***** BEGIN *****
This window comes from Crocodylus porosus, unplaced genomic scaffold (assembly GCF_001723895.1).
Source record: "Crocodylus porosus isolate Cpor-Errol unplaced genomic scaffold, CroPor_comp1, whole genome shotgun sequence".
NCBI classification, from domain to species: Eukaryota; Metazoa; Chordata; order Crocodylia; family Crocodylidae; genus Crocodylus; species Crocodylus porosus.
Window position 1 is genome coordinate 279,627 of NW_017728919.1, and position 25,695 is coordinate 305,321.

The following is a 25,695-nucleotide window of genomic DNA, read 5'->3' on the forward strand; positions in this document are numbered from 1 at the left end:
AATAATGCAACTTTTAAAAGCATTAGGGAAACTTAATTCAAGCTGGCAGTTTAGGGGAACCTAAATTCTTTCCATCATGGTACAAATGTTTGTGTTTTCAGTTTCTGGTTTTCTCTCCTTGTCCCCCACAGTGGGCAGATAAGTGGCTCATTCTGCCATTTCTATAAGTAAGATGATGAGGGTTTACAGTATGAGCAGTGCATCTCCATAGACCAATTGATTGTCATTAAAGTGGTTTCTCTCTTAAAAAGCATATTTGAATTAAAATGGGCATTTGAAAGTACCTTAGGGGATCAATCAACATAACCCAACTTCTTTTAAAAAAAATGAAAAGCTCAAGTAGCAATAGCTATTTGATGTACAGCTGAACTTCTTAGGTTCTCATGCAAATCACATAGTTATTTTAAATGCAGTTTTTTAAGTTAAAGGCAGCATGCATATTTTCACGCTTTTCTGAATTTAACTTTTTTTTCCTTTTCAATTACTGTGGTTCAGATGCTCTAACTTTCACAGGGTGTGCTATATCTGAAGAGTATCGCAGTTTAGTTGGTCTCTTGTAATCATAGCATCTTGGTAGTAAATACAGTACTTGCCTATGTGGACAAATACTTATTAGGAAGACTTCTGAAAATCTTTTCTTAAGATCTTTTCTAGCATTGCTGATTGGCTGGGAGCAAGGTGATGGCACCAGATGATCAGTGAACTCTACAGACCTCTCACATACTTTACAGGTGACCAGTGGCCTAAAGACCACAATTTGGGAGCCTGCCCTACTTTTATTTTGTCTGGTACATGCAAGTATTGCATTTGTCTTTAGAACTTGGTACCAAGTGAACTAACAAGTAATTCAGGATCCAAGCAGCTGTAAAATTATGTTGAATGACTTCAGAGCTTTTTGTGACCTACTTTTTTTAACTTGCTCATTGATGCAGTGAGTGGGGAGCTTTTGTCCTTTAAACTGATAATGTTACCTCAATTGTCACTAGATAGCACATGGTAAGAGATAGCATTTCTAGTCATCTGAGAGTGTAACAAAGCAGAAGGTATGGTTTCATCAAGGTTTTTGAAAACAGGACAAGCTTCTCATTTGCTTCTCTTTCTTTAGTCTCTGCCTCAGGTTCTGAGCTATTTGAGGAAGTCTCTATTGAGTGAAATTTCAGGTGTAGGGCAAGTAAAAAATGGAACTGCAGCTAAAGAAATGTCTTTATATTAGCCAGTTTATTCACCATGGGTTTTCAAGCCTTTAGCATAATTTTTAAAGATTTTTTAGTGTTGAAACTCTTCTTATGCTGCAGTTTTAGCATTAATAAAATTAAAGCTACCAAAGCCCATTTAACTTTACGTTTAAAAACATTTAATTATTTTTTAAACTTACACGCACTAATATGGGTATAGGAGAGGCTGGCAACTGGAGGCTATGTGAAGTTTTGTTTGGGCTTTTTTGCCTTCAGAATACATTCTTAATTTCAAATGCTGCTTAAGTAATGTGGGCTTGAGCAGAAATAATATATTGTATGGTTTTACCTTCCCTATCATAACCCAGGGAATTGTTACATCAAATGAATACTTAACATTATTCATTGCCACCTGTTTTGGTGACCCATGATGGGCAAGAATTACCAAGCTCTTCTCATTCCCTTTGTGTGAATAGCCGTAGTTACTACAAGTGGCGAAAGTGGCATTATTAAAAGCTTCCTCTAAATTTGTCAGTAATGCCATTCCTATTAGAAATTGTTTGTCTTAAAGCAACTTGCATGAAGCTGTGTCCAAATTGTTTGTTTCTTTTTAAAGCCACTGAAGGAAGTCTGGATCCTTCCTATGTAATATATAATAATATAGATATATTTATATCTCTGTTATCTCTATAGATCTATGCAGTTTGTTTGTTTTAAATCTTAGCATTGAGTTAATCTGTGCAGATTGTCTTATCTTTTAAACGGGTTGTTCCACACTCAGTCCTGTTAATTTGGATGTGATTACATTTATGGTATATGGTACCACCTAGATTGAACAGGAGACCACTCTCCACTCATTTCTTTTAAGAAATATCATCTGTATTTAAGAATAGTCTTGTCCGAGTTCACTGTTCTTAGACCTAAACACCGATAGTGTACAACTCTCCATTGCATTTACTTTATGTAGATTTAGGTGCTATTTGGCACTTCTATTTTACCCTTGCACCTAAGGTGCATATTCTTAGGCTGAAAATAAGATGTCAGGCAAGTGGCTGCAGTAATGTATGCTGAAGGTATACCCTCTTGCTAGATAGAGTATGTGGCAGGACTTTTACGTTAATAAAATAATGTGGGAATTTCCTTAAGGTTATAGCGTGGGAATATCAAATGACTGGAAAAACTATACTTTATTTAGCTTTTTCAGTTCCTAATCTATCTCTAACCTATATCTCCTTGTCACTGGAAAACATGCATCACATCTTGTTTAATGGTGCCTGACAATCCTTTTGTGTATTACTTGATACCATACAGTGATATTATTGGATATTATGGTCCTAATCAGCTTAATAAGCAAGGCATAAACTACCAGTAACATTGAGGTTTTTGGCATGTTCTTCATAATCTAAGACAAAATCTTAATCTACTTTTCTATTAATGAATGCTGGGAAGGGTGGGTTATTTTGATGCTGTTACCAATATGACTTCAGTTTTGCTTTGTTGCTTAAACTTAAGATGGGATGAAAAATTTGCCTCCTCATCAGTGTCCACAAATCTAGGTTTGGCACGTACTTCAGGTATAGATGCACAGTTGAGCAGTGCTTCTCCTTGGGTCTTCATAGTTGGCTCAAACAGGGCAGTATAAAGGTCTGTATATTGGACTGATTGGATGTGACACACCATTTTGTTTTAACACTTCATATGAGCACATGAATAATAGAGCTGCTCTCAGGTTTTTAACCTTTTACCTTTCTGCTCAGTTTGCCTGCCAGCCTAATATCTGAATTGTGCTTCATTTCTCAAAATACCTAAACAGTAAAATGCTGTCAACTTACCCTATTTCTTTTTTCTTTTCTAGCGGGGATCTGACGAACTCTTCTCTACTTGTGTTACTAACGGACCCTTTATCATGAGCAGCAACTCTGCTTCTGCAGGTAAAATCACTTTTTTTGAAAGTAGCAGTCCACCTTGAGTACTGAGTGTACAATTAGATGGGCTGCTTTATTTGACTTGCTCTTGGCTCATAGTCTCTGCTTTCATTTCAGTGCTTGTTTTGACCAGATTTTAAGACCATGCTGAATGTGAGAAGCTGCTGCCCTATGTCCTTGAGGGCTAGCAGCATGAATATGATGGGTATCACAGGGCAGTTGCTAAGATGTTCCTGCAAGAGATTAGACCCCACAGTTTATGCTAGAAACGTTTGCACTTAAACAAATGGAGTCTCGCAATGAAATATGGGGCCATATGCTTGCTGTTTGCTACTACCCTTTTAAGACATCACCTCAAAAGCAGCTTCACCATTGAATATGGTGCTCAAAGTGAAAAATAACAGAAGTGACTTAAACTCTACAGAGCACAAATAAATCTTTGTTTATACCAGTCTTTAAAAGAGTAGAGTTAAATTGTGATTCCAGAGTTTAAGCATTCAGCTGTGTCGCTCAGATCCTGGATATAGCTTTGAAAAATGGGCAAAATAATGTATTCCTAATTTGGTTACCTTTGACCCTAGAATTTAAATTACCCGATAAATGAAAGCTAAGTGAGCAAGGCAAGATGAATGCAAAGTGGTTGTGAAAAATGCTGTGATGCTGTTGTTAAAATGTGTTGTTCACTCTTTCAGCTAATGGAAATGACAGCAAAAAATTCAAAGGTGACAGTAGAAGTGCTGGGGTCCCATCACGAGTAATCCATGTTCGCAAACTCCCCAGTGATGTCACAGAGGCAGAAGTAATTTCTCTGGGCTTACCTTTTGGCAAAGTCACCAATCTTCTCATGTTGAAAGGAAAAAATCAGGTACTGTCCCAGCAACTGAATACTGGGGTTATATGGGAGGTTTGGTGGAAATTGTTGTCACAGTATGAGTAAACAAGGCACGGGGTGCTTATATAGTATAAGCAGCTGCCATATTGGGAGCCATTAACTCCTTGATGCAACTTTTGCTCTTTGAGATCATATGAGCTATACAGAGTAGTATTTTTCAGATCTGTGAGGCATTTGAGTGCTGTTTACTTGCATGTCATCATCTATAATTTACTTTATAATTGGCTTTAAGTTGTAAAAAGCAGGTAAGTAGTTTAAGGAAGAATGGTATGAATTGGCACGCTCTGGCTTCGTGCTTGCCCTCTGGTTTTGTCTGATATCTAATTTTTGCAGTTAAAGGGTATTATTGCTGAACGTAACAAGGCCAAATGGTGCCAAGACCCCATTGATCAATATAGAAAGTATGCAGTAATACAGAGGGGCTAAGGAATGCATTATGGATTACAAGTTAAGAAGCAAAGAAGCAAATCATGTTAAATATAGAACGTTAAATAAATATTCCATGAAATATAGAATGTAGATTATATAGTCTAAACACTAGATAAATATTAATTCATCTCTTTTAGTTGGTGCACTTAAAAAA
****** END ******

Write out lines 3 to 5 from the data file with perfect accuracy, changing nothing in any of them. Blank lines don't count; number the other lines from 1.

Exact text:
NCBI classification, from domain to species: Eukaryota; Metazoa; Chordata; order Crocodylia; family Crocodylidae; genus Crocodylus; species Crocodylus porosus.
Window position 1 is genome coordinate 279,627 of NW_017728919.1, and position 25,695 is coordinate 305,321.

The following is a 25,695-nucleotide window of genomic DNA, read 5'->3' on the forward strand; positions in this document are numbered from 1 at the left end: